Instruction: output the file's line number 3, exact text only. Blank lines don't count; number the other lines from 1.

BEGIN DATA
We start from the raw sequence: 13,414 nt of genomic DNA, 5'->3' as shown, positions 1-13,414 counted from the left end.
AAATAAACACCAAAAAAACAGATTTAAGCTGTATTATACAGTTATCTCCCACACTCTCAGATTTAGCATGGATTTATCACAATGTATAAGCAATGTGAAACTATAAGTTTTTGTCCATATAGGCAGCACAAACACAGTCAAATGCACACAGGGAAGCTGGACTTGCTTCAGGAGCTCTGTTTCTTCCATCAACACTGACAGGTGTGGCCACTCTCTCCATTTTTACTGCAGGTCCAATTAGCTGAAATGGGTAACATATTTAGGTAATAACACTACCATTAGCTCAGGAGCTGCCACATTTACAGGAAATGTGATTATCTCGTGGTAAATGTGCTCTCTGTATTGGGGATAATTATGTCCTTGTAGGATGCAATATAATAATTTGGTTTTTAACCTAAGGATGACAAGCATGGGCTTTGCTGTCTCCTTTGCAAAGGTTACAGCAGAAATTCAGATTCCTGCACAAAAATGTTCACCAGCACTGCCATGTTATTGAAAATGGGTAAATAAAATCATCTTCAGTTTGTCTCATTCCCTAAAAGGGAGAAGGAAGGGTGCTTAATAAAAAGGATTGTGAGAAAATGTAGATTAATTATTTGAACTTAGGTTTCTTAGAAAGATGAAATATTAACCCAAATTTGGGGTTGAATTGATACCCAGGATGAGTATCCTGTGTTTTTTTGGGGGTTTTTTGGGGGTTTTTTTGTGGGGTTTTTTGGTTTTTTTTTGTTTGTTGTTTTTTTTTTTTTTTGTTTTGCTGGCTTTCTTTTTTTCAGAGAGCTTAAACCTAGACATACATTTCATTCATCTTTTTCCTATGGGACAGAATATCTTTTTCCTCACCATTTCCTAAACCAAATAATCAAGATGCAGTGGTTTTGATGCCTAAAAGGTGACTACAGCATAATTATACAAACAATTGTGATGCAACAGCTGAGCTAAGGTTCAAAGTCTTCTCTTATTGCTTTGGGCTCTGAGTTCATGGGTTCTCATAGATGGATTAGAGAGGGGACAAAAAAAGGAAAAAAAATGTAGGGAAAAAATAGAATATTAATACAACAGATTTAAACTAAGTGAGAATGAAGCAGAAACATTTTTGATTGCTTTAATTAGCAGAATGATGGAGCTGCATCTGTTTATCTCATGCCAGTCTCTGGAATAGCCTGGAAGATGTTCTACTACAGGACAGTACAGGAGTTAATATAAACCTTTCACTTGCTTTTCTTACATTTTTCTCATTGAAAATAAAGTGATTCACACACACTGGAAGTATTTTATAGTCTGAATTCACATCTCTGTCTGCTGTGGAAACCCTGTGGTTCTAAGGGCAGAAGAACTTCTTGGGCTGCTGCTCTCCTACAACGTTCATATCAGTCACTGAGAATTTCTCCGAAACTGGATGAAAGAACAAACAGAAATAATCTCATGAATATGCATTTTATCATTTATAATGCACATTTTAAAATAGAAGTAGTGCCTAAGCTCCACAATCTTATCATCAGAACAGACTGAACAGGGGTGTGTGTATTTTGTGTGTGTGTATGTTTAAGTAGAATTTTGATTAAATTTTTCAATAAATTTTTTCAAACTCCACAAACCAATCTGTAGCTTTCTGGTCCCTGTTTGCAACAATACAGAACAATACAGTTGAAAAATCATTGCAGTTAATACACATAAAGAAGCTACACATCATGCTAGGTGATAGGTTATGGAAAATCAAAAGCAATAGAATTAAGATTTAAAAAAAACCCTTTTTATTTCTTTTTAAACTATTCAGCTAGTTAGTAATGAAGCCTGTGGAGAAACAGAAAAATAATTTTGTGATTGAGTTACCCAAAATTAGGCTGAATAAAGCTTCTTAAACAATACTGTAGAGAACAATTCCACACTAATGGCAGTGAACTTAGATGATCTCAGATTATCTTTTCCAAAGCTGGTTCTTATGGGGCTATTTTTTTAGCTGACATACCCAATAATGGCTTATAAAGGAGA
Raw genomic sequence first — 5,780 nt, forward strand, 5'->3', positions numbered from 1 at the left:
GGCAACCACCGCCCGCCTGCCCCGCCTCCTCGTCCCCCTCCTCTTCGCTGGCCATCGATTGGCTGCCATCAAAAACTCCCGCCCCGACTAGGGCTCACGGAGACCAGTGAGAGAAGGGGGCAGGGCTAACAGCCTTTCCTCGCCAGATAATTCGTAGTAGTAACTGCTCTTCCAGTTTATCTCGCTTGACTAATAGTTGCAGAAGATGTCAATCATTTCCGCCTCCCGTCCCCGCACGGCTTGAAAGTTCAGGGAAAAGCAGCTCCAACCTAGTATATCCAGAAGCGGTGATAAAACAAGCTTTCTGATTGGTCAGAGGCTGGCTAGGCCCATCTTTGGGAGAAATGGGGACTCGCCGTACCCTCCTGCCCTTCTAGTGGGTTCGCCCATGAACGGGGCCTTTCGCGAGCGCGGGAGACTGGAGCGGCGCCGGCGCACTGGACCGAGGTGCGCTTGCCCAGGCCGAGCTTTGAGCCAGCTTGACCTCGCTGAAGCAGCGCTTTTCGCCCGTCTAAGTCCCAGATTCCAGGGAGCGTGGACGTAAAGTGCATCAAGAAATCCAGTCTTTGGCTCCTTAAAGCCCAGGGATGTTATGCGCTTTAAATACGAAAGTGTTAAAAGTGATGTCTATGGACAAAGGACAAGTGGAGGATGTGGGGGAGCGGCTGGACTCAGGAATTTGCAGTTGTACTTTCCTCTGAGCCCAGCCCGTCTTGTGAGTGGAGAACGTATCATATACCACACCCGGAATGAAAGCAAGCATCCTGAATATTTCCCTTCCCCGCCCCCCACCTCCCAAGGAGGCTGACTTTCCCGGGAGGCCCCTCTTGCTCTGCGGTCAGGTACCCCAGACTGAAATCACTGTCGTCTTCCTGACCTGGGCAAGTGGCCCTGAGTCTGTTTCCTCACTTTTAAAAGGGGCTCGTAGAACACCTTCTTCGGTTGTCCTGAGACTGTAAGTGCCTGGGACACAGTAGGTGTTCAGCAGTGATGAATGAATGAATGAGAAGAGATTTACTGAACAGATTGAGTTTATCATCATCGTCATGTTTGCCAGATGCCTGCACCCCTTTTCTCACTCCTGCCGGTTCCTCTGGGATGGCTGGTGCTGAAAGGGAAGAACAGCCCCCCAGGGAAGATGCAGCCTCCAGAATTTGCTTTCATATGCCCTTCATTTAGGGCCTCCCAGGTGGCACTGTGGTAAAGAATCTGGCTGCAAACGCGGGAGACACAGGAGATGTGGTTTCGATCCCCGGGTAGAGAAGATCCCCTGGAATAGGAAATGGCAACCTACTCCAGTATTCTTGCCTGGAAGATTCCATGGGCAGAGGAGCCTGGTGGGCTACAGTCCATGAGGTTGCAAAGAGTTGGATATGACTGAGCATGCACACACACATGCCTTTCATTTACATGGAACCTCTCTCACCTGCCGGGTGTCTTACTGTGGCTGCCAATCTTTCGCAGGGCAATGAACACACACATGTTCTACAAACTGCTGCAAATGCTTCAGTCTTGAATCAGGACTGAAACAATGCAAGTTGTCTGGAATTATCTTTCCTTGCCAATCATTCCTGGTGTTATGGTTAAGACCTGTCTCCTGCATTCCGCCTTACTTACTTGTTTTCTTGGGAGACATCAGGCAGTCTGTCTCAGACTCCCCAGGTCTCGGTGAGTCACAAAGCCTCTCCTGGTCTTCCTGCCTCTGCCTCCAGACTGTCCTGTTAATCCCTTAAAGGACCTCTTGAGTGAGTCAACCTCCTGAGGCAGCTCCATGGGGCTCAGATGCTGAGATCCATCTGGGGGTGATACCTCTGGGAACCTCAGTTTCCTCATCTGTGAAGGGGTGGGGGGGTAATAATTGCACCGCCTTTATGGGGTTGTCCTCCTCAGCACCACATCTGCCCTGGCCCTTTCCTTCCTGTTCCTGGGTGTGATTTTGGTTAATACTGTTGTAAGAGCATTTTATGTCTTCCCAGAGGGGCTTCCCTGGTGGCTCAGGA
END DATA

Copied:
Raw genomic sequence first — 5,780 nt, forward strand, 5'->3', positions numbered from 1 at the left: